From a python programmer's perspective, these are lessons I've learned from developing a web app using the Go programming language.

After understanding how to structure a go web app and route requests to a view handler, the next logical step was to use a template to render an HTML response. One of the functions I was accustomed to when I was using Django was the reverse function in Django templates. This function allowed the programmer to follow the DRY principle by referencing a URL pattern by name instead of hard-coding it in the template. I wasn't able to find something similar in Go's templating library but I was able to implement it relatively easily using the mux routing library.

First you would define your route in main or init function.

var router *mux.Router

func init() {
    router = mux.NewRouter()
    router.HandleFunc("/view/{pageName:.*}", viewPage).Name("view")

A viewPage function is called whenever a request is received at the URL "/view/myPage". The function is named "view" in the router and can be referenced by this name later in the template.

Below is a simple view handler that grabs a couple of template files and renders them to the response.

func viewPage(w http.ResponseWriter, r *http.Request) {

    var page = parseTemplates(
    if err := page.Execute(w, data); err != nil {
        http.Error(w, err.Error(), http.StatusInternalServerError)

As you can see, the view handler passes the template files to a parseTemplates function. I created a parseTemplates function that is used by many handlers to help render the response. Below is what the function looks like.

var funcs = template.FuncMap{
    "reverse": reverse,

func parseTemplates(files ...string) *template.Template {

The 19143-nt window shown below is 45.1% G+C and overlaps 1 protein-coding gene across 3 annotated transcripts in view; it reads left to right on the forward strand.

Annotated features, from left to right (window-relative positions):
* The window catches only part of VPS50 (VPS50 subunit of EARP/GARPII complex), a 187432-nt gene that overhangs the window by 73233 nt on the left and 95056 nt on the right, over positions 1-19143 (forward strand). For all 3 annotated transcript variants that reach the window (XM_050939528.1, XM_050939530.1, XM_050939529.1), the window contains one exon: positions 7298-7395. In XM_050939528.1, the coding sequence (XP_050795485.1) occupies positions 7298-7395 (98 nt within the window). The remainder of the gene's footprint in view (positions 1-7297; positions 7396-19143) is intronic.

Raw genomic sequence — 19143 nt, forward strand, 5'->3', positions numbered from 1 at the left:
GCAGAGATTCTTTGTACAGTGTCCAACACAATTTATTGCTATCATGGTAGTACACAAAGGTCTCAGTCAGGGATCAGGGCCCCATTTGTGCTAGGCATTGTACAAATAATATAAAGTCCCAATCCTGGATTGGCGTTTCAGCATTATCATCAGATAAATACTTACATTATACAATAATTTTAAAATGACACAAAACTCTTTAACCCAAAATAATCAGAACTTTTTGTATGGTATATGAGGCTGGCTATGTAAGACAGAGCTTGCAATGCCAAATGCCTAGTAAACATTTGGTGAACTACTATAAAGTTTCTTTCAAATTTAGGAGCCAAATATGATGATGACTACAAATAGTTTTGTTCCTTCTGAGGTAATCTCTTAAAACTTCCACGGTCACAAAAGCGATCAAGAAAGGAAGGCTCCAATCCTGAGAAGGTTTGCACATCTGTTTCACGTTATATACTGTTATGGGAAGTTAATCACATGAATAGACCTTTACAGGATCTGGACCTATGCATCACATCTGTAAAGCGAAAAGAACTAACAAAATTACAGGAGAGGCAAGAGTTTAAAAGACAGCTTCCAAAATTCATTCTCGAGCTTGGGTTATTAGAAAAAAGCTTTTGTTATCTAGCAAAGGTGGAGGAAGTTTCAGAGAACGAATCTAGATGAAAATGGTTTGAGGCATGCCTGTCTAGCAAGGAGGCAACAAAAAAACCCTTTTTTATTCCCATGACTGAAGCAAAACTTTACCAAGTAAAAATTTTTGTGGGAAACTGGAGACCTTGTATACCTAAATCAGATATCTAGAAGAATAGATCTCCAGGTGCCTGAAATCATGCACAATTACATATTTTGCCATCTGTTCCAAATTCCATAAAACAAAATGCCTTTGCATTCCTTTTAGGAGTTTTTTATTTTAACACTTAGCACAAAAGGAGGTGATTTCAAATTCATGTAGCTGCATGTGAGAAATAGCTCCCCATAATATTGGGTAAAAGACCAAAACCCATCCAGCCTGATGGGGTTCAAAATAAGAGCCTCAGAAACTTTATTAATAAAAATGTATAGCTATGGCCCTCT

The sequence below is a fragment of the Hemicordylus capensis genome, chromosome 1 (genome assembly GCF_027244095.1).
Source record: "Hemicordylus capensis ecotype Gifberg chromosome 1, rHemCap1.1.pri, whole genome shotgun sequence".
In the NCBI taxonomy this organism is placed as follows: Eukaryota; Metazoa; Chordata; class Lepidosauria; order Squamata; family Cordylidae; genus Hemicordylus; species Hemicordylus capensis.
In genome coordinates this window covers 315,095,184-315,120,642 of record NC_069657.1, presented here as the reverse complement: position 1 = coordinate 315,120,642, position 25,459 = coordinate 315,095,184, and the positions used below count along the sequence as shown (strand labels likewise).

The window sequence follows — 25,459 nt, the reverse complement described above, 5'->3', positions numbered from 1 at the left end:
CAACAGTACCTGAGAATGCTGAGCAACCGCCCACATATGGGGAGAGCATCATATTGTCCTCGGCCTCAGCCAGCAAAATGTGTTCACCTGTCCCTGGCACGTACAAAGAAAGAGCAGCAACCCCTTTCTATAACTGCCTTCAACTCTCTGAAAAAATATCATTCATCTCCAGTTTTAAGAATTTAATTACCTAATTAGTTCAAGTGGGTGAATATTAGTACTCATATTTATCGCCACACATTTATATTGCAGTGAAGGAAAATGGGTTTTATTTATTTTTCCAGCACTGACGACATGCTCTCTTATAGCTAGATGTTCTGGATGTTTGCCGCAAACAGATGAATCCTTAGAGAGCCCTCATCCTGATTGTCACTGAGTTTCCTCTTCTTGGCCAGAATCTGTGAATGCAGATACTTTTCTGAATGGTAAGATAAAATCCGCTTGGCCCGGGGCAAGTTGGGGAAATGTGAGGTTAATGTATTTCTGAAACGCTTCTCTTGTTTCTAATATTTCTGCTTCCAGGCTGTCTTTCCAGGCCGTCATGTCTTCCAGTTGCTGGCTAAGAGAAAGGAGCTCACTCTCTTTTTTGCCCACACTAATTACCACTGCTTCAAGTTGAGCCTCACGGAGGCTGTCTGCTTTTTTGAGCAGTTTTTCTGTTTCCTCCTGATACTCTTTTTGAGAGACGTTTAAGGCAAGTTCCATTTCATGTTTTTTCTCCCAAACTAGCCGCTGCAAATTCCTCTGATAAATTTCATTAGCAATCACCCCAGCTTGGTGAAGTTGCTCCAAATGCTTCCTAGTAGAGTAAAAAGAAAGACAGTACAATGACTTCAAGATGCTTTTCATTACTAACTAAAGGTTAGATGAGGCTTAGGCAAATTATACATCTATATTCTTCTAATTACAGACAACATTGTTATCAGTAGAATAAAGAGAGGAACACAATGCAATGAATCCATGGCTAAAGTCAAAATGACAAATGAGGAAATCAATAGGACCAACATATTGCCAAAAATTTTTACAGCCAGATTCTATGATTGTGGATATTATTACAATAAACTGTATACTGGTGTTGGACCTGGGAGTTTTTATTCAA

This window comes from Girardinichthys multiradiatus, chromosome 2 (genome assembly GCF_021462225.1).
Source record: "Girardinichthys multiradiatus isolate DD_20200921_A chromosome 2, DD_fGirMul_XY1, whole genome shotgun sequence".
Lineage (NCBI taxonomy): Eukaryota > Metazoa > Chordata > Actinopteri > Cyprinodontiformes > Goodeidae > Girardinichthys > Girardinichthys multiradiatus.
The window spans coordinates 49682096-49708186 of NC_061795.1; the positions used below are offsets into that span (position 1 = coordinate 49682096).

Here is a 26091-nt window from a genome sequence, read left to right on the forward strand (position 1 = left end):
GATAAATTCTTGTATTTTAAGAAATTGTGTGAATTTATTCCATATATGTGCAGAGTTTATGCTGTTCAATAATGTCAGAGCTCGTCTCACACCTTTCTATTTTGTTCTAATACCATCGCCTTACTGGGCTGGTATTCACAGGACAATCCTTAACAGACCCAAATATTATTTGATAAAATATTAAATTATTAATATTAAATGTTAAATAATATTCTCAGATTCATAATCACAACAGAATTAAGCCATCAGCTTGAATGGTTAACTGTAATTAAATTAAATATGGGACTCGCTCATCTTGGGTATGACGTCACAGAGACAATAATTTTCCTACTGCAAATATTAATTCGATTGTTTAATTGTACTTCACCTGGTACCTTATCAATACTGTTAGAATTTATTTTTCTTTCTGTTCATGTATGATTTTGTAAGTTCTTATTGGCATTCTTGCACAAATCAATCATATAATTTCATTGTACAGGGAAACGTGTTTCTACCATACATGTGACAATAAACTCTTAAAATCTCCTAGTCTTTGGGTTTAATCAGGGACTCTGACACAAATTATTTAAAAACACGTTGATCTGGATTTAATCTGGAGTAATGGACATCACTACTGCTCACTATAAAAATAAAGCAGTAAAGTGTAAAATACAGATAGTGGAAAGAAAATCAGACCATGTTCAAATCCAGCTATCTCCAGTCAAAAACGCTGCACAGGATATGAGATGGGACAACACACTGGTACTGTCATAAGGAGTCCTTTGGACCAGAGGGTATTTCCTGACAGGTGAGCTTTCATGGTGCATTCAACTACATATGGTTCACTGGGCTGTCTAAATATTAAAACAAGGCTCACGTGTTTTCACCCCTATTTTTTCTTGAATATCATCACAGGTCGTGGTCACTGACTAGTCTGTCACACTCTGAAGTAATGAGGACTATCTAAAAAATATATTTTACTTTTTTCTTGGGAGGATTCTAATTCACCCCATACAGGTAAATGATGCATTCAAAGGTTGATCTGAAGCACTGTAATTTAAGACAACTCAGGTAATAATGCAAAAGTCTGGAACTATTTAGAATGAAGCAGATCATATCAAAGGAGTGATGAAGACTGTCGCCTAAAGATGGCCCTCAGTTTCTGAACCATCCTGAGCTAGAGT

// Uses the first template file as the base name
    name := filepath.Base(files[0])

    // Specifies a function map for this template
    t := template.New(name).Funcs(funcs)

    // Adds the rest of the template files to the template object
    t = template.Must(t.ParseFiles(files...))
    return t

The key thing here is the function map. The function map specifies functions that can invoked from the template. We specify a single function called "reverse" in our map. Below is the implementation.

func reverse(name string, things ...interface{}) string {
    //convert the things to strings
    strs := make([]string, len(things))
    for i, th := range things {
        strs[i] = fmt.Sprint(th)
    //grab the route
    u, err := router.Get(name).URL(strs...)
    if err != nil {
    return u.Path

The reverse function accepts a "name" argument. The function then looks up the name in the mux router and returns the path to the function. A template can use the code in the following manner.

<a href="{{ reverse "view" "pageName" "myPage" }}">Link</a>

This will generate HTML that will look like the following.

<a href="/view/myPage">Link</a>


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